Monday Dec 29, 2008

Custom Realms and Groups in Glassfish

Glassfish  provides support for Custom Realms and Custom Login Modules that are based on the JAAS framework. This post explains how to write a simple Realm class and its corresponding LoginModule, configure them with an illustration of a simple web application that uses this realm.

Custom Realm

The Custom Realm should extend The Realm class is basically meant to provide user and group-related information. The methods to be implemented are

i) public void init(Properties properties )throws BadRealmException, NoSuchRealmException

This method is invoked during server startup when the realm is initially loaded.  The realm can do any initialization it needs in this method. The Properties is a set of key-value pairs configured while creating the Realm and are present in domain.xml. Among the other custom properties, there is a property jaas-context (which is explained later in this post). This property should be set using the call setProperty method implemented in the parent class. If the method returns without throwing an exception, the Enterprise Server assumes that the realm is ready to service authentication requests. If an exception is thrown, the realm is disabled.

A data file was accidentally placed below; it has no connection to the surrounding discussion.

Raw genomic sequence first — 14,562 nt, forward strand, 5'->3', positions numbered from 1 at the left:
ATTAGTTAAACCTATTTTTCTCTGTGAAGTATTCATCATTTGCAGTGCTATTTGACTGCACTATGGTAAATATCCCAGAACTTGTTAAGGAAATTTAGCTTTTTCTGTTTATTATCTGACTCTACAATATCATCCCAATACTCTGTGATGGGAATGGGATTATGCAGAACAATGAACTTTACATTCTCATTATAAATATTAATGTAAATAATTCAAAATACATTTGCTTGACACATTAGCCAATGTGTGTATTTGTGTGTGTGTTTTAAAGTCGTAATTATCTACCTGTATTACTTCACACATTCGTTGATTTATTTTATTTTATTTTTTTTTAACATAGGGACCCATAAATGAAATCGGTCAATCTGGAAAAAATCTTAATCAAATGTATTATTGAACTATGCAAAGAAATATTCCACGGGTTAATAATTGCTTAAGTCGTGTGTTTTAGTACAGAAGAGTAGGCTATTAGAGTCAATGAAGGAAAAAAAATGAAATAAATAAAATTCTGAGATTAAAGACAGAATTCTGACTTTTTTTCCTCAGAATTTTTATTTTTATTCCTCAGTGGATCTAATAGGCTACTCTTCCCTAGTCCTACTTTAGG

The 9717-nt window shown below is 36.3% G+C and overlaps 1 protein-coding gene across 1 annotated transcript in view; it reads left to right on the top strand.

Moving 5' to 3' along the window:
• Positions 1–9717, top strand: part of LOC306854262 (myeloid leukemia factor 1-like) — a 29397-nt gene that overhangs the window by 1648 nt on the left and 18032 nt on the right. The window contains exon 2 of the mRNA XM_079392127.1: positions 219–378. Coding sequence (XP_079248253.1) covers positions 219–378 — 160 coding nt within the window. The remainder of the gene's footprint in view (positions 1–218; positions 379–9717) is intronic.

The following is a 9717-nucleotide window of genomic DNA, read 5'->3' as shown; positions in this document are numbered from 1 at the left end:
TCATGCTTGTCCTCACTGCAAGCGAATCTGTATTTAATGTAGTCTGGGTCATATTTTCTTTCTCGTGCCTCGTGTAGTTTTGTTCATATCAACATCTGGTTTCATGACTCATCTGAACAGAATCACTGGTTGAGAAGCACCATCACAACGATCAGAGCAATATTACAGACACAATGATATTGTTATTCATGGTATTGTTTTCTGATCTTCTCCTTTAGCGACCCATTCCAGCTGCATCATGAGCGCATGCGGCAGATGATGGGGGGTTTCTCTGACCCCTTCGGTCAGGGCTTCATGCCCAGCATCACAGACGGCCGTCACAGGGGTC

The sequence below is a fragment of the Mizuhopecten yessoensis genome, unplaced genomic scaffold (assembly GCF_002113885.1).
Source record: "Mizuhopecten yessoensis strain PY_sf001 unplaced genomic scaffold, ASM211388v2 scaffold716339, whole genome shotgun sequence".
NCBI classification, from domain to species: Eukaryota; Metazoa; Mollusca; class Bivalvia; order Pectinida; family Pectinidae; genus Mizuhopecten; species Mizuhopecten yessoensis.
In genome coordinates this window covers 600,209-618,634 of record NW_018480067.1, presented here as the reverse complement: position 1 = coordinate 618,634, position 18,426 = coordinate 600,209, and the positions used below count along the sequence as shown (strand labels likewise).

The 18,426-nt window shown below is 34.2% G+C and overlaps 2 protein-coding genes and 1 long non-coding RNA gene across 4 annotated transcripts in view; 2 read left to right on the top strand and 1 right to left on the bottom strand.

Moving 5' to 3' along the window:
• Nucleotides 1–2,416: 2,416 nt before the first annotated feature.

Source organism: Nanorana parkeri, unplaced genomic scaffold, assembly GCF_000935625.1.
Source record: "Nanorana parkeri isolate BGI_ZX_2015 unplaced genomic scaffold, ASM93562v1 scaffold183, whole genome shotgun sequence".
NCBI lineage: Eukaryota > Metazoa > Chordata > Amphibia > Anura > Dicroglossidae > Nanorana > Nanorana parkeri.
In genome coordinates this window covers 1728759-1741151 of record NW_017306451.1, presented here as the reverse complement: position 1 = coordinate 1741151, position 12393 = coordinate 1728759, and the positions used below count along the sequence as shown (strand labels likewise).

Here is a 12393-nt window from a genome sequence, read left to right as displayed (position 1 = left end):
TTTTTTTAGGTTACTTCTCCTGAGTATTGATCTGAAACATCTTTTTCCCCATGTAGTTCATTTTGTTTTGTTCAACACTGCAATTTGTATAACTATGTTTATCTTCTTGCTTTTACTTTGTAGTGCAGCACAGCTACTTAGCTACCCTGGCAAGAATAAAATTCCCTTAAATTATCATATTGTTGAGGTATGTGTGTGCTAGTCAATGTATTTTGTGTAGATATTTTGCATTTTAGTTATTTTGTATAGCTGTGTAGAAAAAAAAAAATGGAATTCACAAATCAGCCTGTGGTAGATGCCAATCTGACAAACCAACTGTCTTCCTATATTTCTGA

ii) public String getAuthType() - This method returns a descriptive string representing the type of authentication done by this realm.

iii) public Enumeration getGroupNames(String user) throws InvalidOperationException, NoSuchUserException -
This method returns the group names the user belongs to as an Enumeration of Strings.

Custom LoginModule

The Custom LoginModule should extend This class should override the method

abstract protected void authenticateUser() throws LoginException